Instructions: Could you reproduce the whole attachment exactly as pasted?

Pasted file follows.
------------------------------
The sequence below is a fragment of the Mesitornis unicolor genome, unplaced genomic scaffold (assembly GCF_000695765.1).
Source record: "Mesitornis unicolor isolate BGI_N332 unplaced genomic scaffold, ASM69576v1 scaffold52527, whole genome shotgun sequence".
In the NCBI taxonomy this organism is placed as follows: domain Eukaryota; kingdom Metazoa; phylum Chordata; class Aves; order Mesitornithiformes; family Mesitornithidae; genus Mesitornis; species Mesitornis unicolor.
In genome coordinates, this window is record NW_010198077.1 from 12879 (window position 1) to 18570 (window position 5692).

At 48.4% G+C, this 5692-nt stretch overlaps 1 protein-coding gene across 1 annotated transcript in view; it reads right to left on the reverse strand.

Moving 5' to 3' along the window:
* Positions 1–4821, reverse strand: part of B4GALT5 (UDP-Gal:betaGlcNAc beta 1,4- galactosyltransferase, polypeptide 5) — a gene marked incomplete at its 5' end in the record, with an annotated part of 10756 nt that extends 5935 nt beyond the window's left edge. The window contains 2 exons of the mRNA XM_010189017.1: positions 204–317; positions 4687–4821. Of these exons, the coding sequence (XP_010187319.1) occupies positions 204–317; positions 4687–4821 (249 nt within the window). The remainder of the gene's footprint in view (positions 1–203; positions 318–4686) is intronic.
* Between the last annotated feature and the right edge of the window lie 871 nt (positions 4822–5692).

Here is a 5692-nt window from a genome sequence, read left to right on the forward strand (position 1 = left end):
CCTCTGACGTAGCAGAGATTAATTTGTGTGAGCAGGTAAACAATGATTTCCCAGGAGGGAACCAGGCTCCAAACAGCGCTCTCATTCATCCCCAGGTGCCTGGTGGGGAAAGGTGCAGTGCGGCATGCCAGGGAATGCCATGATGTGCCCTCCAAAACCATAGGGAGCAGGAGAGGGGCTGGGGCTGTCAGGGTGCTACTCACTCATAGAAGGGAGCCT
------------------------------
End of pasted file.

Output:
The sequence below is a fragment of the Mesitornis unicolor genome, unplaced genomic scaffold (assembly GCF_000695765.1).
Source record: "Mesitornis unicolor isolate BGI_N332 unplaced genomic scaffold, ASM69576v1 scaffold52527, whole genome shotgun sequence".
In the NCBI taxonomy this organism is placed as follows: domain Eukaryota; kingdom Metazoa; phylum Chordata; class Aves; order Mesitornithiformes; family Mesitornithidae; genus Mesitornis; species Mesitornis unicolor.
In genome coordinates, this window is record NW_010198077.1 from 12879 (window position 1) to 18570 (window position 5692).

At 48.4% G+C, this 5692-nt stretch overlaps 1 protein-coding gene across 1 annotated transcript in view; it reads right to left on the reverse strand.

Moving 5' to 3' along the window:
* Positions 1–4821, reverse strand: part of B4GALT5 (UDP-Gal:betaGlcNAc beta 1,4- galactosyltransferase, polypeptide 5) — a gene marked incomplete at its 5' end in the record, with an annotated part of 10756 nt that extends 5935 nt beyond the window's left edge. The window contains 2 exons of the mRNA XM_010189017.1: positions 204–317; positions 4687–4821. Of these exons, the coding sequence (XP_010187319.1) occupies positions 204–317; positions 4687–4821 (249 nt within the window). The remainder of the gene's footprint in view (positions 1–203; positions 318–4686) is intronic.
* Between the last annotated feature and the right edge of the window lie 871 nt (positions 4822–5692).

Here is a 5692-nt window from a genome sequence, read left to right on the forward strand (position 1 = left end):
CCTCTGACGTAGCAGAGATTAATTTGTGTGAGCAGGTAAACAATGATTTCCCAGGAGGGAACCAGGCTCCAAACAGCGCTCTCATTCATCCCCAGGTGCCTGGTGGGGAAAGGTGCAGTGCGGCATGCCAGGGAATGCCATGATGTGCCCTCCAAAACCATAGGGAGCAGGAGAGGGGCTGGGGCTGTCAGGGTGCTACTCACTCATAGAAGGGAGCCT